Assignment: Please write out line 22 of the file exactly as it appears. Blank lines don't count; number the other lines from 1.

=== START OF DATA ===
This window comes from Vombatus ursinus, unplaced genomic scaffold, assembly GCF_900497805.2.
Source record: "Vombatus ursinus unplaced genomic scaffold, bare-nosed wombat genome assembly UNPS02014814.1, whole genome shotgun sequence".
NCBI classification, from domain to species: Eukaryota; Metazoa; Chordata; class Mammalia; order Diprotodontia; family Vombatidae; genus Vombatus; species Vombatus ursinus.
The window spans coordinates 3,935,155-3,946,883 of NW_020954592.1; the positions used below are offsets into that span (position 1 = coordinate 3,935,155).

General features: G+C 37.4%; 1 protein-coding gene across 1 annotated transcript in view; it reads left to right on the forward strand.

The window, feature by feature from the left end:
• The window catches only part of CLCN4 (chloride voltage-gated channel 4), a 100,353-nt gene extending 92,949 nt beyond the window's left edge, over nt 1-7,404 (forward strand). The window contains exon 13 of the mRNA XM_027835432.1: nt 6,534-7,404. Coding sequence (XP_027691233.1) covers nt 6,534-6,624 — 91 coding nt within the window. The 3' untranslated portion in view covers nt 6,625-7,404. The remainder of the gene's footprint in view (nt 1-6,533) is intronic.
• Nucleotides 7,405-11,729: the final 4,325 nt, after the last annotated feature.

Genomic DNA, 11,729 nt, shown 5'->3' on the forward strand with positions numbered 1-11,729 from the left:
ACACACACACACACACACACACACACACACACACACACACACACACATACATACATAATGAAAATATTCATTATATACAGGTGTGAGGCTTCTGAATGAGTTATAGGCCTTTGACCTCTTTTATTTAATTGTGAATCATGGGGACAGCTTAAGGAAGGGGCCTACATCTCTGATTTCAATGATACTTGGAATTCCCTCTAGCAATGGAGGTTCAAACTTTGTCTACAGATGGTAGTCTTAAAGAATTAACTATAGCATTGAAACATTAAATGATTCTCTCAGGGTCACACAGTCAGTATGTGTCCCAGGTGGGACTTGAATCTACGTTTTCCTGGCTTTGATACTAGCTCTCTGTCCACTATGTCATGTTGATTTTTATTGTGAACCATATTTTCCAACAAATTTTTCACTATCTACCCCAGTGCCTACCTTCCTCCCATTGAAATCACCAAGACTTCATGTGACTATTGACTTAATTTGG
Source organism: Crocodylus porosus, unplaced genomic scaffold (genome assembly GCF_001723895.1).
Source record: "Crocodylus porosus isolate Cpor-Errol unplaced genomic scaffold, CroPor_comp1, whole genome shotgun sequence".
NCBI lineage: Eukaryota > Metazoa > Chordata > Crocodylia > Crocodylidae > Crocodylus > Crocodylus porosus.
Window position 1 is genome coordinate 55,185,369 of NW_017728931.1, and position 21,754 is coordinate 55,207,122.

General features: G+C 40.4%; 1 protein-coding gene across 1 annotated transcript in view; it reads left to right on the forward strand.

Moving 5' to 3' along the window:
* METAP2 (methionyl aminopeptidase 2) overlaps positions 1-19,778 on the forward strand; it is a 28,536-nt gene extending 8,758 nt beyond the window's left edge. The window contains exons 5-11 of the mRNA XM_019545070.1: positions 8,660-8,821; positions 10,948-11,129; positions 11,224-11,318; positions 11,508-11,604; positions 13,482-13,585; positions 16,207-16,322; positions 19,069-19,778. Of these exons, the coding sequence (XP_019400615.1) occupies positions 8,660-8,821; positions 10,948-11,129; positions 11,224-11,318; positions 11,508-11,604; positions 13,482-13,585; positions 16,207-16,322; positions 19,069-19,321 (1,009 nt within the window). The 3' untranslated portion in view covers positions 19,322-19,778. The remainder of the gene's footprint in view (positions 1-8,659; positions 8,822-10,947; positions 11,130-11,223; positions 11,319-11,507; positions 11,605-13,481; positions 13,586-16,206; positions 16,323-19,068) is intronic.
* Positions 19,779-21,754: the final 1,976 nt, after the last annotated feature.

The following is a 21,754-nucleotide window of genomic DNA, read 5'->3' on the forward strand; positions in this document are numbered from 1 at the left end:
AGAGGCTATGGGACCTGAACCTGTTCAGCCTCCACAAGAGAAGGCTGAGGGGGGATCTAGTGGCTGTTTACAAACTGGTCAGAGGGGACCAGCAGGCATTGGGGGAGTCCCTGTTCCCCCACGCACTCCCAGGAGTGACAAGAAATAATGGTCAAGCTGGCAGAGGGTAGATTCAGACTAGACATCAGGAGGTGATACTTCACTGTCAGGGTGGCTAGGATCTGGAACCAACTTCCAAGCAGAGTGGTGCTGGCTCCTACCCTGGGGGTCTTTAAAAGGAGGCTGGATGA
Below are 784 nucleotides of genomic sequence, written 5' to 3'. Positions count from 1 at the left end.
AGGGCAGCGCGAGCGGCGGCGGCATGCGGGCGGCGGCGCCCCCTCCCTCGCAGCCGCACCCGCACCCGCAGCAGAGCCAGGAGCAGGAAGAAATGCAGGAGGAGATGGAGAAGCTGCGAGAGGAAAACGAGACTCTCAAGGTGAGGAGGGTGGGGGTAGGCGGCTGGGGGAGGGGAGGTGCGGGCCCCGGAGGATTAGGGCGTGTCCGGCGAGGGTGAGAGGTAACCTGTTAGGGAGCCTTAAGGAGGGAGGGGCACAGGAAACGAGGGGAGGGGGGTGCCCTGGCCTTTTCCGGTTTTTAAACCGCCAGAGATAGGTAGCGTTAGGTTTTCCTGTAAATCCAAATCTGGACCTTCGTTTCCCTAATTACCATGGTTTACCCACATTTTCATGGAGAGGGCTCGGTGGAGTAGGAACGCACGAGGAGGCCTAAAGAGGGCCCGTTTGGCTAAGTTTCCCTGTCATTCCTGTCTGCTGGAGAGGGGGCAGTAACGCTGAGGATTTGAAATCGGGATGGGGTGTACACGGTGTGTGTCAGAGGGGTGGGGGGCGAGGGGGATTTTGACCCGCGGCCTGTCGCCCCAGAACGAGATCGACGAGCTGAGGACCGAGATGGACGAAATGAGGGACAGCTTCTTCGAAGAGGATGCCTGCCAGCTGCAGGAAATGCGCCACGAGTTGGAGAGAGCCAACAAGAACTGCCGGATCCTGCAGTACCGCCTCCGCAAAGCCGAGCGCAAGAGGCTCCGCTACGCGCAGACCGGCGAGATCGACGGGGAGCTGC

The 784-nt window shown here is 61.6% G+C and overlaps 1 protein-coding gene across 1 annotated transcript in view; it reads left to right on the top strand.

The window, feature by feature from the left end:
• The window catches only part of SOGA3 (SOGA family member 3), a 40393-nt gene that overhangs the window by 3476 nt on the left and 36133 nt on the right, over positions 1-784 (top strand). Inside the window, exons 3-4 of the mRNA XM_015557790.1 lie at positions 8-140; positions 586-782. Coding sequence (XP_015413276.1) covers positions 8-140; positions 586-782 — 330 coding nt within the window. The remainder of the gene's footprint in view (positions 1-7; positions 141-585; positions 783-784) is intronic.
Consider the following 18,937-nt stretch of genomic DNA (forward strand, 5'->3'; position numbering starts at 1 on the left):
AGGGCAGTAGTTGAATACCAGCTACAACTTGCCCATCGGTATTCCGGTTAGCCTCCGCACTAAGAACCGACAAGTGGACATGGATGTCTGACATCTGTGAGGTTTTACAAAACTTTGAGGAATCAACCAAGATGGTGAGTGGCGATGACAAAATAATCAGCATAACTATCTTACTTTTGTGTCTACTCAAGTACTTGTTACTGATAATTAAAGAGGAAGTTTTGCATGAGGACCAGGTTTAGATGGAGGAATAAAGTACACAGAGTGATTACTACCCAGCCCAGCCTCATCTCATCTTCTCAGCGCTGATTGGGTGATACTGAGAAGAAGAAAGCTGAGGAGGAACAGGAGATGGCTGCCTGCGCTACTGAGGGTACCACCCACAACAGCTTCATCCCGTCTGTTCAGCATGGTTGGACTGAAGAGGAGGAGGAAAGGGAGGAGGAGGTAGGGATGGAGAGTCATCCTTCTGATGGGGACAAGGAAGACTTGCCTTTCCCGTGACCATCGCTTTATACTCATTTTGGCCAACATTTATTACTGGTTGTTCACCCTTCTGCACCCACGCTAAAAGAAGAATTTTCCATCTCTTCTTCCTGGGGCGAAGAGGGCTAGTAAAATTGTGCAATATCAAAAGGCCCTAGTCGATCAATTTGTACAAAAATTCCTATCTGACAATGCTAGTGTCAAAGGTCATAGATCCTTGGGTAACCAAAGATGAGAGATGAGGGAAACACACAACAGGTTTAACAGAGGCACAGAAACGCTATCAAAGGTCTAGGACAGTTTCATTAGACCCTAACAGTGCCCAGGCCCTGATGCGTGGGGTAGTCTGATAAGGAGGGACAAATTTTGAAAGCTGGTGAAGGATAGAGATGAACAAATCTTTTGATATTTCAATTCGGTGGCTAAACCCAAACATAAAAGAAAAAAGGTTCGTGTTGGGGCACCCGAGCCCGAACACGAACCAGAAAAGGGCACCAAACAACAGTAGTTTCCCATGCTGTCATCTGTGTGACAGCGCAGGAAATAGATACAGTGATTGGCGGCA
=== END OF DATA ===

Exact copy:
AGGGCAGCGCGAGCGGCGGCGGCATGCGGGCGGCGGCGCCCCCTCCCTCGCAGCCGCACCCGCACCCGCAGCAGAGCCAGGAGCAGGAAGAAATGCAGGAGGAGATGGAGAAGCTGCGAGAGGAAAACGAGACTCTCAAGGTGAGGAGGGTGGGGGTAGGCGGCTGGGGGAGGGGAGGTGCGGGCCCCGGAGGATTAGGGCGTGTCCGGCGAGGGTGAGAGGTAACCTGTTAGGGAGCCTTAAGGAGGGAGGGGCACAGGAAACGAGGGGAGGGGGGTGCCCTGGCCTTTTCCGGTTTTTAAACCGCCAGAGATAGGTAGCGTTAGGTTTTCCTGTAAATCCAAATCTGGACCTTCGTTTCCCTAATTACCATGGTTTACCCACATTTTCATGGAGAGGGCTCGGTGGAGTAGGAACGCACGAGGAGGCCTAAAGAGGGCCCGTTTGGCTAAGTTTCCCTGTCATTCCTGTCTGCTGGAGAGGGGGCAGTAACGCTGAGGATTTGAAATCGGGATGGGGTGTACACGGTGTGTGTCAGAGGGGTGGGGGGCGAGGGGGATTTTGACCCGCGGCCTGTCGCCCCAGAACGAGATCGACGAGCTGAGGACCGAGATGGACGAAATGAGGGACAGCTTCTTCGAAGAGGATGCCTGCCAGCTGCAGGAAATGCGCCACGAGTTGGAGAGAGCCAACAAGAACTGCCGGATCCTGCAGTACCGCCTCCGCAAAGCCGAGCGCAAGAGGCTCCGCTACGCGCAGACCGGCGAGATCGACGGGGAGCTGC